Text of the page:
Rare Surgery Restores Sight
FRED TASKER. McClatchy Newspapers
MIAMI - A 60-year-old woman blind for nine years has regained useful
vision following a rare operation in Miami in which surgeons removed one of her
teeth, drilled a hole in it, inserted a plastic lens into the hole and
implanted the tooth-lens combination into her eye. It's the first such operation
in the United States, they said.
With 20/70 vision now, Sharron "Kay" Thornton, of Smithdale, Miss., can
recognize faces and read a newspaper with a magnifying glass, and should
get better vision once she is fully healed and fitted with glasses, doctors say.
"We're excited. We believe a lot of patients can benefit from this," said
Dr. Victor Perez, cornea specialist at Bascom Palmer Eye Institute of Miami,
where the procedure was performed.
Thornton lost her vision nine years ago to Stevens-Johnson syndrome, a
severe allergic reaction to medication that blistered and scarred her
cornea, the convex part of the eye that covers the iris and pupil. She wasn't a
candidate for a corneal transplant or an artificial plastic lens because
the eye was too badly damaged, Perez said. A stem cell procedure attempted six years
ago also failed.
Then she was referred to Perez, also an associate professor of
ophthalmology at the University of Miami Leonard M. Miller Medical School, for what he
calls a "procedure of last resort. He recently trained in Rome under Italian
ophthalmologist Giancarlo Falcinelli, who developed a modified version
of the tooth-lens procedure invented by another Italian doctor, Benedeteo Strampelli.
Unique use of eyetooth
Strampelli developed the procedure in 1963, but it didn't catch on for
decades because of serious complications at one point, including the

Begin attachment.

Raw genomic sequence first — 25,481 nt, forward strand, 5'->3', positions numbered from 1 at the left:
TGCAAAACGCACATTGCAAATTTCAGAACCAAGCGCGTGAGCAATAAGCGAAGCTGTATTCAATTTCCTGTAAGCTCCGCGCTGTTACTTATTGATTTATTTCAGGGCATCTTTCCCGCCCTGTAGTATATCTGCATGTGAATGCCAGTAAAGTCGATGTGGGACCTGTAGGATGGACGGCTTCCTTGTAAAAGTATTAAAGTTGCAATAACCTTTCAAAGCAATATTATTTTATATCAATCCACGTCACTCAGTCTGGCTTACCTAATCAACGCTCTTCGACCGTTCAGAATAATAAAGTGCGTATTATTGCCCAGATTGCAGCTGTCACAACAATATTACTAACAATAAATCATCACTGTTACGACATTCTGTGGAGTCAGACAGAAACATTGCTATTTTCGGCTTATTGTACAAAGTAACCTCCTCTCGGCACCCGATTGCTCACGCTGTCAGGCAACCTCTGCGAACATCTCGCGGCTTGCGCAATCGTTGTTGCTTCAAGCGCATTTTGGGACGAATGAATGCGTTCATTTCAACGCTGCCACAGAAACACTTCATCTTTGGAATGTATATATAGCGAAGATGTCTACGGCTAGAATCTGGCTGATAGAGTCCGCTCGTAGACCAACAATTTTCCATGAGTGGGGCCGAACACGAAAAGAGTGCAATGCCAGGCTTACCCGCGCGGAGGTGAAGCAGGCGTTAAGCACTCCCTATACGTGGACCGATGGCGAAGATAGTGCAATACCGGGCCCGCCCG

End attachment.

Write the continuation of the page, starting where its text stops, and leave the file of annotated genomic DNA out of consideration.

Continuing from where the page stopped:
tooth-lens combination falling out of the eye.
But with Falcinelli's modification, the procedure is spreading in Europe
and Japan, and, now, in the United States. In Ireland, a worker's sight was
restored after his cornea was destroyed by red-hot liquid aluminum in an
explosion at a recycling plant.
The procedure is called a modified osteo-odonto-keratoprosthesis.
Outside experts agree the operation is a first in the United States.
It can be argued that this is suitable for the most severe of cases, in
which the patient has completely dry eyes," said Dr. Claes Dohlman,
cornea specialist at the Massachusetts Eye and Ear Infirmary, a teaching hospital of
Harvard Medical School. In those cases, [the procedure] has a reputation for
In the Miami operation, Thornton's eyetooth was chosen because it had a
good amount of jawbone and ligament attached, both crucial for it to stay
alive and heal into the eye after being implanted, Perez said. The eyeteeth,
sometimes called canines, get their name because they sit in the mouth
directly beneath the eyes.
Many steps in process
The multistage procedure began when Dr. Yoh Sawatari, a dental surgeon
at the University of Miami/Jackson Memorial Medical Center, extracted
Thornton's eyetooth, shaved it flat horizontally, drilled a hole in it and inserted
an acrylic lens. He implanted the tooth-lens prosthesis under the skin
beneath the clavicle at the top of her shoulder for three months so the
combination could heal together.
Meanwhile, an eye surgeon removed scar tissue lining her damaged cornea.
A month later, surgeons removed a patch of skin from the inside of her
cheek and laid it over her cornea to replace the moist tissue lost to the disease.
Two months after that, Perez extracted the tooth-lens combination from
her shoulder, cut a flap out of the skin over the center of her cornea, cut
a hole down into the eye and inserted the tooth-lens. He sewed the flap shut to
hold in the prosthesis and cut a tiny hole so the lens can protrude a
couple of millimeters out of the eye.
On Labor Day weekend, bandages were removed and Thornton was able to
recognize faces within two hours.
Thornton now is looking forward to seeing her three grown children and
nine grandchildren for the first time in nine years.
Perez believes the patient's prognosis is good. "If there isn't any
infection, I'm optimistic we can preserve at least 20/70 vision for the
next 10 years."
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My comment--That's an awful lot of surgery to go through. I'd have to devote considerable thought to the number of procedures and the expense before I'd consider it. On the other hand, just about anyone who loses their vision is often willing to go to extensive lengths to restore it.